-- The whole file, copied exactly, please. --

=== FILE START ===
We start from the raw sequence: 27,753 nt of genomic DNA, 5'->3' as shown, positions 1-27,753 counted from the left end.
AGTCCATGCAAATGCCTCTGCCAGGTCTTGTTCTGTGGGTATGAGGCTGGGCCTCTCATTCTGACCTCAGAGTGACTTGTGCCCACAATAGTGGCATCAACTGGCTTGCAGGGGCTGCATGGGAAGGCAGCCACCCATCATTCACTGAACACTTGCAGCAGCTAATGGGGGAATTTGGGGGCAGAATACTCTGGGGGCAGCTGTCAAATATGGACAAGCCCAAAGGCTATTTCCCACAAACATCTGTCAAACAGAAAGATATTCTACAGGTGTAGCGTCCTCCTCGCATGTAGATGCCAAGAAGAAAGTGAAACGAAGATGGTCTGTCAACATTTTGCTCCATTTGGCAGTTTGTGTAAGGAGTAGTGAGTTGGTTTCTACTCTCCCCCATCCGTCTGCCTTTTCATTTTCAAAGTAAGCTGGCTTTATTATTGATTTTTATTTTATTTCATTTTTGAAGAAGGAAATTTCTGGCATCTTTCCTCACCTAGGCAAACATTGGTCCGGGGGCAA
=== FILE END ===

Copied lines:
We start from the raw sequence: 27,753 nt of genomic DNA, 5'->3' as shown, positions 1-27,753 counted from the left end.
AGTCCATGCAAATGCCTCTGCCAGGTCTTGTTCTGTGGGTATGAGGCTGGGCCTCTCATTCTGACCTCAGAGTGACTTGTGCCCACAATAGTGGCATCAACTGGCTTGCAGGGGCTGCATGGGAAGGCAGCCACCCATCATTCACTGAACACTTGCAGCAGCTAATGGGGGAATTTGGGGGCAGAATACTCTGGGGGCAGCTGTCAAATATGGACAAGCCCAAAGGCTATTTCCCACAAACATCTGTCAAACAGAAAGATATTCTACAGGTGTAGCGTCCTCCTCGCATGTAGATGCCAAGAAGAAAGTGAAACGAAGATGGTCTGTCAACATTTTGCTCCATTTGGCAGTTTGTGTAAGGAGTAGTGAGTTGGTTTCTACTCTCCCCCATCCGTCTGCCTTTTCATTTTCAAAGTAAGCTGGCTTTATTATTGATTTTTATTTTATTTCATTTTTGAAGAAGGAAATTTCTGGCATCTTTCCTCACCTAGGCAAACATTGGTCCGGGGGCAA